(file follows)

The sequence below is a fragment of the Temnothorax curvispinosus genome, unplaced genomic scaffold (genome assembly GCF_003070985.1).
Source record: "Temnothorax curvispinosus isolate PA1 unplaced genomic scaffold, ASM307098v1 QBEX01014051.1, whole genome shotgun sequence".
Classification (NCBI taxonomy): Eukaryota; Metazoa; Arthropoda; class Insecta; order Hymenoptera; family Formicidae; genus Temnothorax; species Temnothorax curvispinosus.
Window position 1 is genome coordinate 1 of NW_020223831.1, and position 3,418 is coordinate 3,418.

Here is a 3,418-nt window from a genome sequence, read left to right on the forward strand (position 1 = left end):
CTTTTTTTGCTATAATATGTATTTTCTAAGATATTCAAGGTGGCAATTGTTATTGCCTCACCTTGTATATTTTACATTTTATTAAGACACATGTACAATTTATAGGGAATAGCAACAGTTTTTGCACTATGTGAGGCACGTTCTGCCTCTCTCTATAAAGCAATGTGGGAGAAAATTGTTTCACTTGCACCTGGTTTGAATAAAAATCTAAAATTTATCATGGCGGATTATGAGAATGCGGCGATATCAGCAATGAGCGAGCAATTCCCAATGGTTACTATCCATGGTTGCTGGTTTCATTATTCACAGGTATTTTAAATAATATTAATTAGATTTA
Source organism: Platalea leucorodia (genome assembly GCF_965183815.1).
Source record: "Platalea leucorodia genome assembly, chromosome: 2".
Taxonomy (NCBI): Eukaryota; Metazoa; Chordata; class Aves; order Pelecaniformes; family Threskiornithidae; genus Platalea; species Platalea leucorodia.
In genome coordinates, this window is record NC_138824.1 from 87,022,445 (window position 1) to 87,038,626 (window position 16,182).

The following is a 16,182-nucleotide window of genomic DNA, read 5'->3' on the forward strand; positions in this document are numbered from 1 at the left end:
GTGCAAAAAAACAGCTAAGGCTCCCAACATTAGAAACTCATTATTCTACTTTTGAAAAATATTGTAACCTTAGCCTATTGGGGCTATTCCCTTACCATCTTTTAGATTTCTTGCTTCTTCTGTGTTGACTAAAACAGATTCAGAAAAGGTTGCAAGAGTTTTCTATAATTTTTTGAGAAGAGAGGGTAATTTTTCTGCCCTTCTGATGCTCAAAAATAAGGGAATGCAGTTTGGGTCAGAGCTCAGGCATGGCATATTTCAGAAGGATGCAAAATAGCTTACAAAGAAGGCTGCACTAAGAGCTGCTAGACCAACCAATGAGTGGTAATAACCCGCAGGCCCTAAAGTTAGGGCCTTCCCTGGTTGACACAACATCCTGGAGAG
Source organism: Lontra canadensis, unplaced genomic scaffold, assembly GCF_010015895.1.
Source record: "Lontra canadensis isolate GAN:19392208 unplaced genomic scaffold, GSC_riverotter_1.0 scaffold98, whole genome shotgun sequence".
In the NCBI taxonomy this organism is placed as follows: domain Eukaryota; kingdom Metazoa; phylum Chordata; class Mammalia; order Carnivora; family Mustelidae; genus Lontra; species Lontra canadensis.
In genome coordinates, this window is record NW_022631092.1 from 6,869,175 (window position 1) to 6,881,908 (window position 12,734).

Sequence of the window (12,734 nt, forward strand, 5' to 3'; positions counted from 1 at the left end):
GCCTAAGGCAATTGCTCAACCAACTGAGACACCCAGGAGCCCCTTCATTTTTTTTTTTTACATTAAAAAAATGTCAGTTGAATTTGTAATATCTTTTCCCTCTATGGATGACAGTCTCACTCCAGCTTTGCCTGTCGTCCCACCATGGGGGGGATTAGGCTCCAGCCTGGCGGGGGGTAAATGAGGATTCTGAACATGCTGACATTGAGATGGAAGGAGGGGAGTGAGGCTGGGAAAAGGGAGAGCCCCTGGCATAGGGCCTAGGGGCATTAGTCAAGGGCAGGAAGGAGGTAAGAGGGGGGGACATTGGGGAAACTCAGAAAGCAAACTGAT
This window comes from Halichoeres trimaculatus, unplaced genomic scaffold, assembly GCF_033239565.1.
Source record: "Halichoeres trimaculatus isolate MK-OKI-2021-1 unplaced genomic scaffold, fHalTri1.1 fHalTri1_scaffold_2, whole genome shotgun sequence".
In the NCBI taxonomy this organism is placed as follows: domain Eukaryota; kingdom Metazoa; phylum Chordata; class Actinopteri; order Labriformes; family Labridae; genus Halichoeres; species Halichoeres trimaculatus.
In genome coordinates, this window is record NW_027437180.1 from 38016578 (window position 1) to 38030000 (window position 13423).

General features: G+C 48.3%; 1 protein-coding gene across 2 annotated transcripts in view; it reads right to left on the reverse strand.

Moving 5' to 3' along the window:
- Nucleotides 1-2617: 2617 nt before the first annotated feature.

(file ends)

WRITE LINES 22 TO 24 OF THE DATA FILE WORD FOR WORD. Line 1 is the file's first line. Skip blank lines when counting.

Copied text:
In genome coordinates, this window is record NW_027437180.1 from 38016578 (window position 1) to 38030000 (window position 13423).

General features: G+C 48.3%; 1 protein-coding gene across 2 annotated transcripts in view; it reads right to left on the reverse strand.

Moving 5' to 3' along the window: